Practical Guide to Grouping Results with Elasticsearch
Elasticsearch is a massively distributed search engine built on top of Lucene. It has a very clean and straightforward JSON API for indexing data and for searching/retrieving that data. But behind this API there are a lot of features that can help you improve and manipulate search results to do whatever your application requires.
In this post, I’d like to talk about aggregations and how I used them to bring bucketed search results ordered by score. I’ll move ahead by first explaining the context and what we wanted, then the implementation and finally some insights about what each part does. Let’s get to it.
Context: The Problem
We have a recruitment platform that has a denormalized table for job applications. The platform is a rails app, and we are using elasticsearch-rails as the client library to talk to elasticsearch. The only thing in common for the job applications is the email address, everything else might be different. Let’s see an example:
// Job applications | Email | Name | Phone | ... more fields | email@example.com | Jon Doe | 222-333-4444 | ... | firstname.lastname@example.org | Jon Doe | 222-333-5555 | ... | email@example.com | Jane Doe | 555-555-4444 | ... | firstname.lastname@example.org | Jane Doe | 555-555-4941 | ... | email@example.com | Jane Jackson | 999-999-9999 | ... | firstname.lastname@example.org | Jane Smith | 555-555-2333 | ...
Elasticsearch was configured to have all the fields be searchable, so your search query will get matched against any field. Let’s put in some (imaginary) numbers to represent how the match will sort the results.
- Search query matches on name: 2 points
- Search query matches on email: 1 point
Based on those numbers, for the search query “Doe” we see the following results:
| email@example.com | Jane Doe | 555-555-4444 // 3 points | firstname.lastname@example.org | Jane Doe | 555-555-4941 // 3 points | email@example.com | Jane Smith | 555-555-2333 // 3 points | firstname.lastname@example.org | Jon Doe | 222-333-4444 // 1 point | email@example.com | Jon Doe | 222-333-5555 // 1 point | firstname.lastname@example.org | Jane Jackson | 999-999-9999 // 0 points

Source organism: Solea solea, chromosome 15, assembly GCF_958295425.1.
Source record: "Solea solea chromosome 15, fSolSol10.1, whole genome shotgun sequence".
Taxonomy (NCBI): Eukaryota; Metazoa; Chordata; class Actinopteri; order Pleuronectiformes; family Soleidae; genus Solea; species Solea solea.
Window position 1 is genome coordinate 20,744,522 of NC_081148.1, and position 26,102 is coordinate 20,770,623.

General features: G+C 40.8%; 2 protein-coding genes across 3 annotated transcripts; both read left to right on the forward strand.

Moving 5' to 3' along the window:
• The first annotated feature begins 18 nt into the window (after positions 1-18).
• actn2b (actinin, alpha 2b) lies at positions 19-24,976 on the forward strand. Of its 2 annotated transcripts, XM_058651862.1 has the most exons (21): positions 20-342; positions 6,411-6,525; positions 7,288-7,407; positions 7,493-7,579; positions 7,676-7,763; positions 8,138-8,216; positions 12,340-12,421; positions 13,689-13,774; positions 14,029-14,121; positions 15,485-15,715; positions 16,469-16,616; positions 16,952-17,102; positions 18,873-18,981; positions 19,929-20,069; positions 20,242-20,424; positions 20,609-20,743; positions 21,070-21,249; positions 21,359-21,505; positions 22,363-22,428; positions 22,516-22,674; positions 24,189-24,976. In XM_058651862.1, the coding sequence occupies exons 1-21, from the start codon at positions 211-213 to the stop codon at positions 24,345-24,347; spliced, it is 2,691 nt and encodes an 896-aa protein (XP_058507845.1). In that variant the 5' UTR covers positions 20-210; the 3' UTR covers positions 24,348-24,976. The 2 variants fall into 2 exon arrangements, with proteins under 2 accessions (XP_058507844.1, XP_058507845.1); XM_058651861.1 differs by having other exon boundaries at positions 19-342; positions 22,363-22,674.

Jane Doe sits on top because “Doe” was hit twice, on the name and on the email. But what if you were really looking for “Jon Doe” you have to scroll down to the 4th result, even though the first 3 results are the same candidate. And what if Jane applied 15 times, we don’t want a single candidate to show up as all results of the first page. So we decided to group results by email and collapse them into a single row that can be expanded if wanted.
These are the results we want:
Now the results are collapsed into only 3 rows, one per each candidate. This yields a smaller result set and better results for our uses since they can now search with partial names and find a range of different people. If you want other instances for a given candidate you just expand the row and other results show up. For instance, imagine clicking on Click to expand for the first result Jon Stewart, that will show you the nested results for the candidate, allowing you to pick the specific instance you are looking for:
In comes elasticsearch terms aggregation, a feature that allows elasticsearch to group results based on a specific field of the model. Using terms aggregation in combination with a couple of sub-aggregations such as top hits aggregation and max aggregation we were able to group by email address and sort the buckets based on the max score per bucket. This is the final search query (using the elasticsearch-rails API):